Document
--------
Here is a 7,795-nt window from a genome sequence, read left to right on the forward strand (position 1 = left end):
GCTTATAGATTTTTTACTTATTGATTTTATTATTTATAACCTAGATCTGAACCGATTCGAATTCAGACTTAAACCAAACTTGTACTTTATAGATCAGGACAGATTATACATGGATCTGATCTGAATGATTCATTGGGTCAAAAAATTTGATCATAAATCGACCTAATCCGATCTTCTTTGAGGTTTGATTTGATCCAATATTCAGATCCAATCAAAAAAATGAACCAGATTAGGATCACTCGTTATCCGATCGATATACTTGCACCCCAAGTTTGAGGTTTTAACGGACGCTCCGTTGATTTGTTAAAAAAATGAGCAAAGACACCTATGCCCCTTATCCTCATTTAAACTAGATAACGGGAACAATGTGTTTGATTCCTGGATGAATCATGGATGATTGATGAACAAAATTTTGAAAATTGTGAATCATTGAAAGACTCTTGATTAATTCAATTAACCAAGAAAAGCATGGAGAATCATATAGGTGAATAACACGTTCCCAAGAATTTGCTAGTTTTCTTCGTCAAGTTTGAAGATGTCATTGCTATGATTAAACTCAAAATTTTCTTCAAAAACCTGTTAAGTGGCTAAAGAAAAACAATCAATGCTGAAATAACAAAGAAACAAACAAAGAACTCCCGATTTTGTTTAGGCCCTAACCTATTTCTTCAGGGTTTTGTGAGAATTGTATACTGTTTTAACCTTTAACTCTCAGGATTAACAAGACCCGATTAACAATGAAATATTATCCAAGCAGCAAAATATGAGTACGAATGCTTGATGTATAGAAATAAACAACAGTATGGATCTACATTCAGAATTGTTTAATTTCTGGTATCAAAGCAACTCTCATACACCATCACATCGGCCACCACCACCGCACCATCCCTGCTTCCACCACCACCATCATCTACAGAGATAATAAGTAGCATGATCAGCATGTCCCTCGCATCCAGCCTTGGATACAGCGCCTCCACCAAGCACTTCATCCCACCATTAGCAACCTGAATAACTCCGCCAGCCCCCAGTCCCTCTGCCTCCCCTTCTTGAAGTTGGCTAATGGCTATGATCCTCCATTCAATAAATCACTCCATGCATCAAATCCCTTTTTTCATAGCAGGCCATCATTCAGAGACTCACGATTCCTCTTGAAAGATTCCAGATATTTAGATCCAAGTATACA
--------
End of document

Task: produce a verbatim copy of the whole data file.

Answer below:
Here is a 7,795-nt window from a genome sequence, read left to right on the forward strand (position 1 = left end):
GCTTATAGATTTTTTACTTATTGATTTTATTATTTATAACCTAGATCTGAACCGATTCGAATTCAGACTTAAACCAAACTTGTACTTTATAGATCAGGACAGATTATACATGGATCTGATCTGAATGATTCATTGGGTCAAAAAATTTGATCATAAATCGACCTAATCCGATCTTCTTTGAGGTTTGATTTGATCCAATATTCAGATCCAATCAAAAAAATGAACCAGATTAGGATCACTCGTTATCCGATCGATATACTTGCACCCCAAGTTTGAGGTTTTAACGGACGCTCCGTTGATTTGTTAAAAAAATGAGCAAAGACACCTATGCCCCTTATCCTCATTTAAACTAGATAACGGGAACAATGTGTTTGATTCCTGGATGAATCATGGATGATTGATGAACAAAATTTTGAAAATTGTGAATCATTGAAAGACTCTTGATTAATTCAATTAACCAAGAAAAGCATGGAGAATCATATAGGTGAATAACACGTTCCCAAGAATTTGCTAGTTTTCTTCGTCAAGTTTGAAGATGTCATTGCTATGATTAAACTCAAAATTTTCTTCAAAAACCTGTTAAGTGGCTAAAGAAAAACAATCAATGCTGAAATAACAAAGAAACAAACAAAGAACTCCCGATTTTGTTTAGGCCCTAACCTATTTCTTCAGGGTTTTGTGAGAATTGTATACTGTTTTAACCTTTAACTCTCAGGATTAACAAGACCCGATTAACAATGAAATATTATCCAAGCAGCAAAATATGAGTACGAATGCTTGATGTATAGAAATAAACAACAGTATGGATCTACATTCAGAATTGTTTAATTTCTGGTATCAAAGCAACTCTCATACACCATCACATCGGCCACCACCACCGCACCATCCCTGCTTCCACCACCACCATCATCTACAGAGATAATAAGTAGCATGATCAGCATGTCCCTCGCATCCAGCCTTGGATACAGCGCCTCCACCAAGCACTTCATCCCACCATTAGCAACCTGAATAACTCCGCCAGCCCCCAGTCCCTCTGCCTCCCCTTCTTGAAGTTGGCTAATGGCTATGATCCTCCATTCAATAAATCACTCCATGCATCAAATCCCTTTTTTCATAGCAGGCCATCATTCAGAGACTCACGATTCCTCTTGAAAGATTCCAGATATTTAGATCCAAGTATACA